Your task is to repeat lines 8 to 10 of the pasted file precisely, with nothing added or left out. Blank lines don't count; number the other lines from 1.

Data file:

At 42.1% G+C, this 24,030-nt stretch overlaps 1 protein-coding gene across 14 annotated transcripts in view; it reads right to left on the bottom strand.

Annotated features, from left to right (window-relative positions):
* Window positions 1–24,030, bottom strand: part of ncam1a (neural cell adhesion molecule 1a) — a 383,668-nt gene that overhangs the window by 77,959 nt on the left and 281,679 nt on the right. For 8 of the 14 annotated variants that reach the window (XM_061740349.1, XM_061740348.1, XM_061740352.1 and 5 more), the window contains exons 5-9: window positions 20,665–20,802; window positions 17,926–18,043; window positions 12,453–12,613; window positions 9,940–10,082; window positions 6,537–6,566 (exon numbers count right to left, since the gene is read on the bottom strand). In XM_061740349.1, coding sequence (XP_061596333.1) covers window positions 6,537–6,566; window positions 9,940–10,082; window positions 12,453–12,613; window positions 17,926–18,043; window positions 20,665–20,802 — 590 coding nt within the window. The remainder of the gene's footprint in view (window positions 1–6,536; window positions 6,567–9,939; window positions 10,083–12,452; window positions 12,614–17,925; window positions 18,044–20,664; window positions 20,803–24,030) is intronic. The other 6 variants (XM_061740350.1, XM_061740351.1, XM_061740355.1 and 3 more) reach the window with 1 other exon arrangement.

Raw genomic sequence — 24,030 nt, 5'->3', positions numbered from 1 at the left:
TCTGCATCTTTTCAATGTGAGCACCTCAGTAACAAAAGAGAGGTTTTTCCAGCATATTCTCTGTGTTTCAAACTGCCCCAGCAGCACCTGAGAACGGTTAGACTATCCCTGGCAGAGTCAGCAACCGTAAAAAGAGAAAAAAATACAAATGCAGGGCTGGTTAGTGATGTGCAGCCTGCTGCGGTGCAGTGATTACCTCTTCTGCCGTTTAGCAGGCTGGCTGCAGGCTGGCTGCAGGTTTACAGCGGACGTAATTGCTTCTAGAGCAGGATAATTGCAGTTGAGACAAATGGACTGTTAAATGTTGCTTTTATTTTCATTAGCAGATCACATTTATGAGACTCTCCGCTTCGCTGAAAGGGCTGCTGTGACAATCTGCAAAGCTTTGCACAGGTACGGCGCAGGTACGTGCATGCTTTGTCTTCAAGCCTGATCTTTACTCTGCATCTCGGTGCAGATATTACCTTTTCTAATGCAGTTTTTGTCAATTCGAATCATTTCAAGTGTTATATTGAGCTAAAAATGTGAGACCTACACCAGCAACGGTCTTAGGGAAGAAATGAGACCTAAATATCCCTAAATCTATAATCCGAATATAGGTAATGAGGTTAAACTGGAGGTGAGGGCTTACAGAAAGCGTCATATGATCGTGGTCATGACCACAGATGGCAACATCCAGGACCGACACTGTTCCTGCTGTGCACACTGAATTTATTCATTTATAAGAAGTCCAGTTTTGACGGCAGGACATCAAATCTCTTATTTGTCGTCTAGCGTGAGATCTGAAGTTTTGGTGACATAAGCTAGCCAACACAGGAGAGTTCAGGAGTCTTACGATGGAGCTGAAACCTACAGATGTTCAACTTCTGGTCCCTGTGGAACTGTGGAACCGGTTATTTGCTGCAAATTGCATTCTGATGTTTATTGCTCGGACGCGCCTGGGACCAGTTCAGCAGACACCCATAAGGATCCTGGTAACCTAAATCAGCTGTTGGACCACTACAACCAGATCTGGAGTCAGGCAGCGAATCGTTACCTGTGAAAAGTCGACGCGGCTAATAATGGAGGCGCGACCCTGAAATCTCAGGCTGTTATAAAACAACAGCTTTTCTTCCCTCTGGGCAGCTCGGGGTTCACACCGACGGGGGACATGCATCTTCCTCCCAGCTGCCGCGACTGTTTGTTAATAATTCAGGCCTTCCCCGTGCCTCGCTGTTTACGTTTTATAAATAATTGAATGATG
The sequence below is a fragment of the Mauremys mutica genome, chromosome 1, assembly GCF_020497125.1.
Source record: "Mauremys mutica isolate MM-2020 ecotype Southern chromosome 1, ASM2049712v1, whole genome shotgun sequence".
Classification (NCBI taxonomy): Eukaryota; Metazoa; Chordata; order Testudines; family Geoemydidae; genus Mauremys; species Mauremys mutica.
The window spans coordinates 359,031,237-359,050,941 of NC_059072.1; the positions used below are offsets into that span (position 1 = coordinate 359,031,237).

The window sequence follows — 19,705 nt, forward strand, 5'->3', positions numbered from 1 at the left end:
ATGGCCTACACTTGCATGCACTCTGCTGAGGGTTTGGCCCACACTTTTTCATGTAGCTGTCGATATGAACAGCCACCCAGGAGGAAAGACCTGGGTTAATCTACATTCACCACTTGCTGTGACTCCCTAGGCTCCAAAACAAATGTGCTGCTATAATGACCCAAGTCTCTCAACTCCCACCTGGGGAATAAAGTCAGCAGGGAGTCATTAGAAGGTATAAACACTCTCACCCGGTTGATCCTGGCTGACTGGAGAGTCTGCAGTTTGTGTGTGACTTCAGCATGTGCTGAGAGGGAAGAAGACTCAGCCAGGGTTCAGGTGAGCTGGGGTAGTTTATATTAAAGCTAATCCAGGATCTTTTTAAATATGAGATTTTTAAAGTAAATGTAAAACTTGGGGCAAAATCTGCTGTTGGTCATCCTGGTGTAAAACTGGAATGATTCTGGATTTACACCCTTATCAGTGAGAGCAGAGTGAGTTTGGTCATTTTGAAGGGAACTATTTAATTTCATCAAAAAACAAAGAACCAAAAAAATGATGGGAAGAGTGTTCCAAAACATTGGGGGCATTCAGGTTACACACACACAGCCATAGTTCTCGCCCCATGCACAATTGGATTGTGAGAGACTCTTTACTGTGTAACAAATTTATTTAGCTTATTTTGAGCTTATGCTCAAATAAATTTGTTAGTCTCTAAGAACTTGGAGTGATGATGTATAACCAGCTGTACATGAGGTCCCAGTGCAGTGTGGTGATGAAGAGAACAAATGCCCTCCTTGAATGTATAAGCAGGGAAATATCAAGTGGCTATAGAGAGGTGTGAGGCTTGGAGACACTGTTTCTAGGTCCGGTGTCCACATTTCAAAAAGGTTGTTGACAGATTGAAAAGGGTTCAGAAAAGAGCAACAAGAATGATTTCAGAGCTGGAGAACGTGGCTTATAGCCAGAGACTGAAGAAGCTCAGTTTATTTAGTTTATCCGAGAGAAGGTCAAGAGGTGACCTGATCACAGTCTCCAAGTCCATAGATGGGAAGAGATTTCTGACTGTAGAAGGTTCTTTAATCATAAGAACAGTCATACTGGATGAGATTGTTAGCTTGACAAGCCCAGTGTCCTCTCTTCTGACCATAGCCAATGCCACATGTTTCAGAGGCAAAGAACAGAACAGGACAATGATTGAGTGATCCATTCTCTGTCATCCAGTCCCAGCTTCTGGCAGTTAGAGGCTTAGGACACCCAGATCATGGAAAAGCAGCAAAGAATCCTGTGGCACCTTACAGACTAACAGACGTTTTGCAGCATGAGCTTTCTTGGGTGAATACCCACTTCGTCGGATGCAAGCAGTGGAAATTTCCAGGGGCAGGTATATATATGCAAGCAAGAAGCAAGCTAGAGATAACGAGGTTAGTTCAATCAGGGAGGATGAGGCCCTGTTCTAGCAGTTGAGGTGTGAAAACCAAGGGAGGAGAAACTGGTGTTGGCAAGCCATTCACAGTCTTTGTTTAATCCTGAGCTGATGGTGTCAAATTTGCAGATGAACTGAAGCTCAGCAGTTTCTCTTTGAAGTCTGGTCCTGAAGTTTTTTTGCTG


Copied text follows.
Classification (NCBI taxonomy): Eukaryota; Metazoa; Chordata; order Testudines; family Geoemydidae; genus Mauremys; species Mauremys mutica.
The window spans coordinates 359,031,237-359,050,941 of NC_059072.1; the positions used below are offsets into that span (position 1 = coordinate 359,031,237).

The window sequence follows — 19,705 nt, forward strand, 5'->3', positions numbered from 1 at the left end: